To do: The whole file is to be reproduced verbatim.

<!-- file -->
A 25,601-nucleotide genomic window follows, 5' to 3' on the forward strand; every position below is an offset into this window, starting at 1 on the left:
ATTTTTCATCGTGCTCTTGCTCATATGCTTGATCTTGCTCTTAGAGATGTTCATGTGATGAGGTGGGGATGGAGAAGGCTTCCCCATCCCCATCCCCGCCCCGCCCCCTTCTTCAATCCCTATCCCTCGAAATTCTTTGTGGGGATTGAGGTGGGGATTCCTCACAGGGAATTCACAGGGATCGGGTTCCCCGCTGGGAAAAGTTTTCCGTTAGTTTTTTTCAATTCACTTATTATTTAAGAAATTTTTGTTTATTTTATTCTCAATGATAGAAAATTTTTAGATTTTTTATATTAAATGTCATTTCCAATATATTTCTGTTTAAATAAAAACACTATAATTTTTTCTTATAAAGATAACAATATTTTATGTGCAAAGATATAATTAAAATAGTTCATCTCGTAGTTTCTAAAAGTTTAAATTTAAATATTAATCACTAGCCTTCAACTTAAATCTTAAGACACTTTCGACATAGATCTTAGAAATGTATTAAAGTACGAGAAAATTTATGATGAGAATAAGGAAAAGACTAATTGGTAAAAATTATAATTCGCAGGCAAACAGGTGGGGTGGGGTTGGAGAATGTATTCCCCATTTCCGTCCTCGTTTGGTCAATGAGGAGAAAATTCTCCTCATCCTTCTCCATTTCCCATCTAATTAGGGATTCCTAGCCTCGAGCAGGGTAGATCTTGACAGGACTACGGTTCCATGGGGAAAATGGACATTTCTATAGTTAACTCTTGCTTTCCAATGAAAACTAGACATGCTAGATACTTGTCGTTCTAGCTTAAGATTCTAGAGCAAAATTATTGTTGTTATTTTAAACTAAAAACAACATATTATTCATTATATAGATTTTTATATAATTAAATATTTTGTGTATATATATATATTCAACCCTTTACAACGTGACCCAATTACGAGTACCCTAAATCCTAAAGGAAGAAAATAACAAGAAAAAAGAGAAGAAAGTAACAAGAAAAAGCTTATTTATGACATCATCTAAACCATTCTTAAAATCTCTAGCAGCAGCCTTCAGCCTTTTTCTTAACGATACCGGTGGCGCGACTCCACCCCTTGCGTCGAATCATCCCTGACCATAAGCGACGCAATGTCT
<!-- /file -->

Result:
A 25,601-nucleotide genomic window follows, 5' to 3' on the forward strand; every position below is an offset into this window, starting at 1 on the left:
ATTTTTCATCGTGCTCTTGCTCATATGCTTGATCTTGCTCTTAGAGATGTTCATGTGATGAGGTGGGGATGGAGAAGGCTTCCCCATCCCCATCCCCGCCCCGCCCCCTTCTTCAATCCCTATCCCTCGAAATTCTTTGTGGGGATTGAGGTGGGGATTCCTCACAGGGAATTCACAGGGATCGGGTTCCCCGCTGGGAAAAGTTTTCCGTTAGTTTTTTTCAATTCACTTATTATTTAAGAAATTTTTGTTTATTTTATTCTCAATGATAGAAAATTTTTAGATTTTTTATATTAAATGTCATTTCCAATATATTTCTGTTTAAATAAAAACACTATAATTTTTTCTTATAAAGATAACAATATTTTATGTGCAAAGATATAATTAAAATAGTTCATCTCGTAGTTTCTAAAAGTTTAAATTTAAATATTAATCACTAGCCTTCAACTTAAATCTTAAGACACTTTCGACATAGATCTTAGAAATGTATTAAAGTACGAGAAAATTTATGATGAGAATAAGGAAAAGACTAATTGGTAAAAATTATAATTCGCAGGCAAACAGGTGGGGTGGGGTTGGAGAATGTATTCCCCATTTCCGTCCTCGTTTGGTCAATGAGGAGAAAATTCTCCTCATCCTTCTCCATTTCCCATCTAATTAGGGATTCCTAGCCTCGAGCAGGGTAGATCTTGACAGGACTACGGTTCCATGGGGAAAATGGACATTTCTATAGTTAACTCTTGCTTTCCAATGAAAACTAGACATGCTAGATACTTGTCGTTCTAGCTTAAGATTCTAGAGCAAAATTATTGTTGTTATTTTAAACTAAAAACAACATATTATTCATTATATAGATTTTTATATAATTAAATATTTTGTGTATATATATATATTCAACCCTTTACAACGTGACCCAATTACGAGTACCCTAAATCCTAAAGGAAGAAAATAACAAGAAAAAAGAGAAGAAAGTAACAAGAAAAAGCTTATTTATGACATCATCTAAACCATTCTTAAAATCTCTAGCAGCAGCCTTCAGCCTTTTTCTTAACGATACCGGTGGCGCGACTCCACCCCTTGCGTCGAATCATCCCTGACCATAAGCGACGCAATGTCT